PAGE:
I wasn’t quite sure exactly how to categorise this one, as it encompasses the northern and western regions of Asia, but also spills into Europe, thanks to Russia. That pesky Russia. It creates an interesting contrast, though as Russia is a haven for cold water and ice diving, where the best spots in the Middle East are all, obviously, in far warmer, more coral-laden waters.
In either case, both of these adjoined chunks of land present some amazing, unsung opportunities for diving, and narrowing it down to 5 was tricky (Russia gets 2, because it’s stupidly big). Travelling to these regions presents challenges of its own, but if you have the patience and wherewithal, the rewards are huge. But not as huge as Russia. Bloody Russia.
The Daymaniyat Islands are the first and only marine reserve in all of Oman. Boat traffic is heavily monitored, and the stretch plays host to a number of protected species. There are 9 islands in total, with a number of popular sites, with minor variables (hence why I didn’t earmark a specific one). During the summer there are big plankton blooms, which in turn attract big filter feeders like whale sharks. You’ll also see some pretty sizeable sea turtles, as there are an abundance of big crabs and crayfish for them to snack on.
Qatar is a veritable haven for diving, as many have recently discovered. The tiny nation is flanked on 3 sides by warm sea, brimming with coral and marine life in various forms. It’s particularly good for wreck diving, with a number of sunken oil rigs strewn along the coast, alongside other smaller ships. The Pericles is one of these, situated some 30km from Doha, in the Persian Gulf. It was lately a Greek built cargo liner, used by Japanese merchants, until it sunk in 83. It’s no oil rig, but it’s still massive, and hangs open for divers to fully explore. Barracuda congregate there is huge schools, likely hunting the angel fish, batfish and snapper that hang around inside.
Travelling to the White Sea’s only functioning PADI dive centre in the village of Nilmaguba is a challenge in and of itself, and this kind of diving is only really advisable if you’re at a more advanced level, but if you can handle it, you’re in for something truly incredible. The water is astoundingly clear beneath the ice, and brimming with soft coral and mollusks, many of which are totally unique to the area, but the main draw are the Beluga whales. You have to dive in a specific, enclosed area, built to help them expand their numbers, but you needn’t worry about any no-shows. The whales are remarkably friendly and playful, and you’d be hard pressed to find anyone coming away from the experience who wasn’t utterly captivated by them.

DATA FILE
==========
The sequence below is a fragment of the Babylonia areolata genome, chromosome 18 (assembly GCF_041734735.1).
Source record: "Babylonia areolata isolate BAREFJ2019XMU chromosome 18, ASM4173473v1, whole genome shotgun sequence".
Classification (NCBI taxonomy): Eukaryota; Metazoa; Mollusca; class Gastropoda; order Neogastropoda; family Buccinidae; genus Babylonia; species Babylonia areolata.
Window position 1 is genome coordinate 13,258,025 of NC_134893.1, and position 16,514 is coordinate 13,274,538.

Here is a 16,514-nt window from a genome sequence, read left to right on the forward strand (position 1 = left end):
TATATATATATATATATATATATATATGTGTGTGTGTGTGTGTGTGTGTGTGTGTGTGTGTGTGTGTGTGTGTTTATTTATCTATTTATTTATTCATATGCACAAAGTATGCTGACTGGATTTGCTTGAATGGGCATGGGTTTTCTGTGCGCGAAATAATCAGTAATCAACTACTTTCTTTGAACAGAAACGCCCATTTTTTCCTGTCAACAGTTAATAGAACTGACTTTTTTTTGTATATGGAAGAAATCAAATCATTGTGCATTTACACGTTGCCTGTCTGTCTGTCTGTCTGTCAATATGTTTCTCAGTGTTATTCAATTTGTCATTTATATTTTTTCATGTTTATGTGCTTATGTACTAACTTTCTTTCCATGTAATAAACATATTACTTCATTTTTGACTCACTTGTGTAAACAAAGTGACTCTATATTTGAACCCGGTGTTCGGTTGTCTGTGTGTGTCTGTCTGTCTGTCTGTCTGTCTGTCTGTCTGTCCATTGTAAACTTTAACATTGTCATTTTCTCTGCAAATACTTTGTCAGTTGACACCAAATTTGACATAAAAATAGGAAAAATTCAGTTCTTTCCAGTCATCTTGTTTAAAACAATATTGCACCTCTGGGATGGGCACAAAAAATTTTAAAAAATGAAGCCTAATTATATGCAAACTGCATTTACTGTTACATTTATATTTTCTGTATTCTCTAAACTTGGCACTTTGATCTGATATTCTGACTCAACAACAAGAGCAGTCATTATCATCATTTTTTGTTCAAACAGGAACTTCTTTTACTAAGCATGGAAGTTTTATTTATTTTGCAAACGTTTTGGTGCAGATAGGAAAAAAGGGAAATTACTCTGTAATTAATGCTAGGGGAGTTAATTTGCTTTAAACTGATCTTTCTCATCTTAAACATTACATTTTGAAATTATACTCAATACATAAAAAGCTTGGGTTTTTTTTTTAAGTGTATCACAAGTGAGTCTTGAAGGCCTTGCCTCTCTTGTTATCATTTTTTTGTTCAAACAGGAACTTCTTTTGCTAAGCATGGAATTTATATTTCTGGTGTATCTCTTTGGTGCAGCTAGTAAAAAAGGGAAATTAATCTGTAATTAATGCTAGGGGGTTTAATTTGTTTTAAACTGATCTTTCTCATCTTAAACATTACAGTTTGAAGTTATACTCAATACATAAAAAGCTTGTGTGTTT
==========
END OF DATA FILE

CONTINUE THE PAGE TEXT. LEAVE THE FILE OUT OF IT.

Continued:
Actually getting into Saudi Arabia is a bit of a headache, you need a visa and a passport that’s good for a minimum of 6 months, and in order to dive you need a Saudi permit, in Arabic. It’s a headache, but the diving there is so good it makes it very much worth it, you won’t go just once. If you did have to pick only one spot though, it would almost certainly be Redmah Wall. This 150 metre drop is a soft coral paradise, littered with nudibranchs, hawkfish, whip coral, and feather and basket stars. The wall is lined with shelves and caverns where you can observe various crustaceans, as well as clownfish and the odd blue spotted ray. It’s like diving through a living rainbow.
If you’re taking a diving trip to Russia, you shouldn’t ever pass up the chance to dive in Lake Baikal, the largest, deepest freshwater body in the world. There are several sites across the shore and from the islands, but Listvyanka is probably the best point to start from. The area of the lake you dive into depends on weather conditions, but you’ll be garuanteed to see amazing things, regardless of where exactly you drop in the crystal clear water. Visibility can be anything up to 40 metres, and the deep you get, the better it is. Baikal is a tectonic fissure, so expect massive rocky walls and overhangs. Marine life is sparse, but you’ll see plenty of sponges, you might happen up the odd omul, a native type of Arctic cisco, or a goby disguising itself on the lakebed. If you choose a site further north, you may also see a nerpa, the only freshwater seal in the world.